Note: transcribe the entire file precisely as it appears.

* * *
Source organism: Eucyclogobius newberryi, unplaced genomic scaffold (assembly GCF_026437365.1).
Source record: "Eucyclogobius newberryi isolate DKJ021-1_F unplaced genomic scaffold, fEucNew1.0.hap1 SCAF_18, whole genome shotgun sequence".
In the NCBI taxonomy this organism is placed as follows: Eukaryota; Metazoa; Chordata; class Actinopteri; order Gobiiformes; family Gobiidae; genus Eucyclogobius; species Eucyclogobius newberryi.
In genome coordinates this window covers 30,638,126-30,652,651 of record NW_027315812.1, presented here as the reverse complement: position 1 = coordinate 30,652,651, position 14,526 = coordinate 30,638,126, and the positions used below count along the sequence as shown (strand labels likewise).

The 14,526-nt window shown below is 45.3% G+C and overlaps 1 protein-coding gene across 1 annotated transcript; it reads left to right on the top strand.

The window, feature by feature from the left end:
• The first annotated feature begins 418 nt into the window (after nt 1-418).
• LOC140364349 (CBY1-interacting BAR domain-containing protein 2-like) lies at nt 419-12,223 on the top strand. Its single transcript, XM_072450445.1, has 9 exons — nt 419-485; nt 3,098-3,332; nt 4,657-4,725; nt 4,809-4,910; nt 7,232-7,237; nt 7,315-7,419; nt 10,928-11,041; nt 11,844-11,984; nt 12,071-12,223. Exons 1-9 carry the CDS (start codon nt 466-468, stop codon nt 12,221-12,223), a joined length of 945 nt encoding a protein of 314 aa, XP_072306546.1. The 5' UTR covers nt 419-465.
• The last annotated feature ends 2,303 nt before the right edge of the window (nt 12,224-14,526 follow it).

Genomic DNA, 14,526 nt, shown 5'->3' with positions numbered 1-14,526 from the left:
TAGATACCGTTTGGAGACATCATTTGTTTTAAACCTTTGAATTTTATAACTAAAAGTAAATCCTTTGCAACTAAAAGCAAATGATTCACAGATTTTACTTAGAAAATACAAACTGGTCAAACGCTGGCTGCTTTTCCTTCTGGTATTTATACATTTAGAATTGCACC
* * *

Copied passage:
Source organism: Eucyclogobius newberryi, unplaced genomic scaffold (assembly GCF_026437365.1).
Source record: "Eucyclogobius newberryi isolate DKJ021-1_F unplaced genomic scaffold, fEucNew1.0.hap1 SCAF_18, whole genome shotgun sequence".
In the NCBI taxonomy this organism is placed as follows: Eukaryota; Metazoa; Chordata; class Actinopteri; order Gobiiformes; family Gobiidae; genus Eucyclogobius; species Eucyclogobius newberryi.
In genome coordinates this window covers 30,638,126-30,652,651 of record NW_027315812.1, presented here as the reverse complement: position 1 = coordinate 30,652,651, position 14,526 = coordinate 30,638,126, and the positions used below count along the sequence as shown (strand labels likewise).

The 14,526-nt window shown below is 45.3% G+C and overlaps 1 protein-coding gene across 1 annotated transcript; it reads left to right on the top strand.

The window, feature by feature from the left end:
• The first annotated feature begins 418 nt into the window (after nt 1-418).
• LOC140364349 (CBY1-interacting BAR domain-containing protein 2-like) lies at nt 419-12,223 on the top strand. Its single transcript, XM_072450445.1, has 9 exons — nt 419-485; nt 3,098-3,332; nt 4,657-4,725; nt 4,809-4,910; nt 7,232-7,237; nt 7,315-7,419; nt 10,928-11,041; nt 11,844-11,984; nt 12,071-12,223. Exons 1-9 carry the CDS (start codon nt 466-468, stop codon nt 12,221-12,223), a joined length of 945 nt encoding a protein of 314 aa, XP_072306546.1. The 5' UTR covers nt 419-465.
• The last annotated feature ends 2,303 nt before the right edge of the window (nt 12,224-14,526 follow it).

Genomic DNA, 14,526 nt, shown 5'->3' with positions numbered 1-14,526 from the left:
TAGATACCGTTTGGAGACATCATTTGTTTTAAACCTTTGAATTTTATAACTAAAAGTAAATCCTTTGCAACTAAAAGCAAATGATTCACAGATTTTACTTAGAAAATACAAACTGGTCAAACGCTGGCTGCTTTTCCTTCTGGTATTTATACATTTAGAATTGCACC